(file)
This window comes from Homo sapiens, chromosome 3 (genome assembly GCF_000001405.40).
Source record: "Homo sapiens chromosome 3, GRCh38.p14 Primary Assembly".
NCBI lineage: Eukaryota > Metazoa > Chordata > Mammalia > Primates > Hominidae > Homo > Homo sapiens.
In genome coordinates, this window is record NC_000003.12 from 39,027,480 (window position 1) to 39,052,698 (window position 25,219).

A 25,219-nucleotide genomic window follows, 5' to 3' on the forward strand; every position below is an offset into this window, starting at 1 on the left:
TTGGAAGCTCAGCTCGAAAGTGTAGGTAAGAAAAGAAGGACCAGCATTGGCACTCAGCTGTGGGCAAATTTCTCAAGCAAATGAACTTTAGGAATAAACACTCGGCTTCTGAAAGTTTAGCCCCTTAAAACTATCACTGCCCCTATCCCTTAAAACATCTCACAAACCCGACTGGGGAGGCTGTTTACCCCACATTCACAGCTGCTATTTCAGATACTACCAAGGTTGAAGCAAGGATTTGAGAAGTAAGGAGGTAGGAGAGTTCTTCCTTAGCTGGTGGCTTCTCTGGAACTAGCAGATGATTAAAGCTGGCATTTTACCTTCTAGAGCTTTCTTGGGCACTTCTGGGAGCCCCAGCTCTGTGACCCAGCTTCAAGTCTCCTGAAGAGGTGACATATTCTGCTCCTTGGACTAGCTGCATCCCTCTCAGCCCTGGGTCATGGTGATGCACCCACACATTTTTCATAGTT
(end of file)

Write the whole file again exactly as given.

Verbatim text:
This window comes from Homo sapiens, chromosome 3 (genome assembly GCF_000001405.40).
Source record: "Homo sapiens chromosome 3, GRCh38.p14 Primary Assembly".
NCBI lineage: Eukaryota > Metazoa > Chordata > Mammalia > Primates > Hominidae > Homo > Homo sapiens.
In genome coordinates, this window is record NC_000003.12 from 39,027,480 (window position 1) to 39,052,698 (window position 25,219).

A 25,219-nucleotide genomic window follows, 5' to 3' on the forward strand; every position below is an offset into this window, starting at 1 on the left:
TTGGAAGCTCAGCTCGAAAGTGTAGGTAAGAAAAGAAGGACCAGCATTGGCACTCAGCTGTGGGCAAATTTCTCAAGCAAATGAACTTTAGGAATAAACACTCGGCTTCTGAAAGTTTAGCCCCTTAAAACTATCACTGCCCCTATCCCTTAAAACATCTCACAAACCCGACTGGGGAGGCTGTTTACCCCACATTCACAGCTGCTATTTCAGATACTACCAAGGTTGAAGCAAGGATTTGAGAAGTAAGGAGGTAGGAGAGTTCTTCCTTAGCTGGTGGCTTCTCTGGAACTAGCAGATGATTAAAGCTGGCATTTTACCTTCTAGAGCTTTCTTGGGCACTTCTGGGAGCCCCAGCTCTGTGACCCAGCTTCAAGTCTCCTGAAGAGGTGACATATTCTGCTCCTTGGACTAGCTGCATCCCTCTCAGCCCTGGGTCATGGTGATGCACCCACACATTTTTCATAGTT